Until a few years ago I always assumed that bees only visited flowers for their nectar and that pollen collecting was secondary to it. So I was very surprised to learn that roses produce no nectar and only visit the flowers for their pollen. Both pollen and nectar are essential for bees, the nectar as a very ready source of energy and the pollen as a protein rich essential component for brood (baby bee) development.
Rich in pollen
The pollen is collected in different ways according to the bee species but on many bees it collects on their furry bodies as they visit the flowers and is then transferred in sticky masses onto their legs and from there into the cells of the honeycombs. The pollen is mixed with water and nectar from the bee’s mouth, made into bee bread and stored in the honey combs. Roses with single or semi-double flowers (between 5 and say 15 petals) produce the most pollen as the extra petals in the more double blooms are altered versions of the stamens. But even some seemingly very double flowers still produce plenty of stamens and so are well loved by bees.
The original wild or species roses seem to be most attractive to bees. I’m not sure why as their flowers are often quite small and so the number of stamens will be proportionally less than a bigger flower. You would have thought that fewer big flowers would be a more efficient way of collecting pollen as it would mean less travelling around, but then there are so many flowers on a big rose bush it is only a very short distance from one flower to the next and the more flowers there are the less likely you are to bump into a competitor. There is a bush of Rosa sweginzowii here in the main part of the David Austin Roses nursery garden where you can hear their activity long before seeing it. We have another separate garden dedicated to the true species roses, in which the bees abound when the plants are in flower.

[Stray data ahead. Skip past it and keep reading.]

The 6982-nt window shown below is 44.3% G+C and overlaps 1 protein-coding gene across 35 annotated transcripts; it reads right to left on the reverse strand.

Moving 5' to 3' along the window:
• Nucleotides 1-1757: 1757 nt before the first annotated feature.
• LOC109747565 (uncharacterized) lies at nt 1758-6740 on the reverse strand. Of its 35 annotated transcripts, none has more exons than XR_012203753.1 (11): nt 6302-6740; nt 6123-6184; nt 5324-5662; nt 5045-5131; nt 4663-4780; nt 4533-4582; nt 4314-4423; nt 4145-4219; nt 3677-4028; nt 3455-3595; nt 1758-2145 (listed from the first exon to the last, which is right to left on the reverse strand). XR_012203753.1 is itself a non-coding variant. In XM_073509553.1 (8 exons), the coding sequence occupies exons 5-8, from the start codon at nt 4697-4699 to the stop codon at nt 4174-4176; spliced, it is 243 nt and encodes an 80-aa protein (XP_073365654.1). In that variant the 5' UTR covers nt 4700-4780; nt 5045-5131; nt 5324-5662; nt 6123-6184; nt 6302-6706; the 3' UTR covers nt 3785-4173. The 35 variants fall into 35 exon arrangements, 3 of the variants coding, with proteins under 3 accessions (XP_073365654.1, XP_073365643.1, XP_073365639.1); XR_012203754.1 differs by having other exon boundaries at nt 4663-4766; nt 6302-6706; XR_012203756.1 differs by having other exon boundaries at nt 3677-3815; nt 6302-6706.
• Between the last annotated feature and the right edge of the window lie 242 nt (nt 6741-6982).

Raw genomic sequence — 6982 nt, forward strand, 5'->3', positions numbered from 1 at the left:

Good roses for bees
A few of their (and my) favourite shrub roses for bees are three of the British native species – Rosa canina (dog rose), Rosa rubiginosa (sweet briar) and Rosa spinosissima (burnet or Scottish rose) as well as Rosa rugosa and Rosa rugosa Alba, Rosa moyesii Geranium, Rosa roxburghii, Rosa setipoda, Rosa sweginzowii, Rosa virginiana. Some of the wild roses like Rosa filipes ‘Kiftsgate’, Rosa moschata and Rosa polyantha ‘Grandiflora’ grow as huge climbers reaching 10 or more metres up into trees and so produce vast numbers of flowers. There are also many hybrid roses that bees love visiting. Shrub roses like ‘Morning Mist’, Rosa officinalis, Rosa alba ‘Semi-Plena’, ‘Ballerina’, ‘Buttercup’, ‘The Lady’s Blush, ‘Scepter’d Isle’, ‘Grouse’, ‘Partridge’, ‘Kew Gardens’ and ‘Scarborough Fair’ and ramblers like ‘Kew Rambler’, ‘Francis E Lester’, ‘Rambling Rector’, ‘Bobbie James’, ‘Open Arms’ and ‘The Garland’.
The single and semi double roses have other advantages too, they will attract other insects into the garden some of which will help in the control of pests. Many of these roses will also set a wonderful crop of hips that will help keep wildlife going in the autumn and through the winter. And finally, and importantly, they are beautiful to our eyes too.